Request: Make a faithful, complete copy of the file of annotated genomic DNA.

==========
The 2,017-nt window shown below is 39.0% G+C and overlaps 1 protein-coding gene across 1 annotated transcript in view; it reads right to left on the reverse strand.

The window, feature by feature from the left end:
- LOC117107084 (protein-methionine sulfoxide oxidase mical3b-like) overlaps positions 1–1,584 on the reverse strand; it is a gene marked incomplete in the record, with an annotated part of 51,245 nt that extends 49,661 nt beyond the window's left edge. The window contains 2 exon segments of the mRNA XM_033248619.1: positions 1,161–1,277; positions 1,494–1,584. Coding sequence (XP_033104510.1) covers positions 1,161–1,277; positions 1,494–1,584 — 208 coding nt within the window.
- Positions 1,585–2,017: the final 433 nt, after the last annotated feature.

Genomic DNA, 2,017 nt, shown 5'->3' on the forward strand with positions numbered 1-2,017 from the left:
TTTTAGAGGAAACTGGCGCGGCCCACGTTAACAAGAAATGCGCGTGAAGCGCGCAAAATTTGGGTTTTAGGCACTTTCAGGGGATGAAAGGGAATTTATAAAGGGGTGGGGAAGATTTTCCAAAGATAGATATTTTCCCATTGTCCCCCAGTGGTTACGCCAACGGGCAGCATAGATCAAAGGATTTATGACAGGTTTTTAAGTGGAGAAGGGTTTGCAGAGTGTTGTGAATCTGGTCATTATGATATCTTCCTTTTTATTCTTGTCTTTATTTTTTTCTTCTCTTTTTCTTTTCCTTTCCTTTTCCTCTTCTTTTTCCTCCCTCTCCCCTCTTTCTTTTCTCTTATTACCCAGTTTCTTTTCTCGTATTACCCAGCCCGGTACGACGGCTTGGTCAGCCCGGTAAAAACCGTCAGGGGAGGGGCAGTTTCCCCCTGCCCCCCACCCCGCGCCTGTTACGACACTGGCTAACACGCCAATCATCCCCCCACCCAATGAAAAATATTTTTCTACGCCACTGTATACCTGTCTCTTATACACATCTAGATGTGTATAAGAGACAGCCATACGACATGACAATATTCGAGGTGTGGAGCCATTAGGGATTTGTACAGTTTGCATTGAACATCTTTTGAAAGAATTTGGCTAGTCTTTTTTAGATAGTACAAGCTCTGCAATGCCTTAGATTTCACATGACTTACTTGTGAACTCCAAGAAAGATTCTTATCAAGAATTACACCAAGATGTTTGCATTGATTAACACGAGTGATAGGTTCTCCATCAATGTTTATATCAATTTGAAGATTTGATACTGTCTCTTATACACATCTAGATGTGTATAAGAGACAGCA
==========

The 2,017-nt window shown below is 39.0% G+C and overlaps 1 protein-coding gene across 1 annotated transcript in view; it reads right to left on the reverse strand.

The window, feature by feature from the left end:
- LOC117107084 (protein-methionine sulfoxide oxidase mical3b-like) overlaps positions 1–1,584 on the reverse strand; it is a gene marked incomplete in the record, with an annotated part of 51,245 nt that extends 49,661 nt beyond the window's left edge. The window contains 2 exon segments of the mRNA XM_033248619.1: positions 1,161–1,277; positions 1,494–1,584. Coding sequence (XP_033104510.1) covers positions 1,161–1,277; positions 1,494–1,584 — 208 coding nt within the window.
- Positions 1,585–2,017: the final 433 nt, after the last annotated feature.

Genomic DNA, 2,017 nt, shown 5'->3' on the forward strand with positions numbered 1-2,017 from the left:
TTTTAGAGGAAACTGGCGCGGCCCACGTTAACAAGAAATGCGCGTGAAGCGCGCAAAATTTGGGTTTTAGGCACTTTCAGGGGATGAAAGGGAATTTATAAAGGGGTGGGGAAGATTTTCCAAAGATAGATATTTTCCCATTGTCCCCCAGTGGTTACGCCAACGGGCAGCATAGATCAAAGGATTTATGACAGGTTTTTAAGTGGAGAAGGGTTTGCAGAGTGTTGTGAATCTGGTCATTATGATATCTTCCTTTTTATTCTTGTCTTTATTTTTTTCTTCTCTTTTTCTTTTCCTTTCCTTTTCCTCTTCTTTTTCCTCCCTCTCCCCTCTTTCTTTTCTCTTATTACCCAGTTTCTTTTCTCGTATTACCCAGCCCGGTACGACGGCTTGGTCAGCCCGGTAAAAACCGTCAGGGGAGGGGCAGTTTCCCCCTGCCCCCCACCCCGCGCCTGTTACGACACTGGCTAACACGCCAATCATCCCCCCACCCAATGAAAAATATTTTTCTACGCCACTGTATACCTGTCTCTTATACACATCTAGATGTGTATAAGAGACAGCCATACGACATGACAATATTCGAGGTGTGGAGCCATTAGGGATTTGTACAGTTTGCATTGAACATCTTTTGAAAGAATTTGGCTAGTCTTTTTTAGATAGTACAAGCTCTGCAATGCCTTAGATTTCACATGACTTACTTGTGAACTCCAAGAAAGATTCTTATCAAGAATTACACCAAGATGTTTGCATTGATTAACACGAGTGATAGGTTCTCCATCAATGTTTATATCAATTTGAAGATTTGATACTGTCTCTTATACACATCTAGATGTGTATAAGAGACAGCA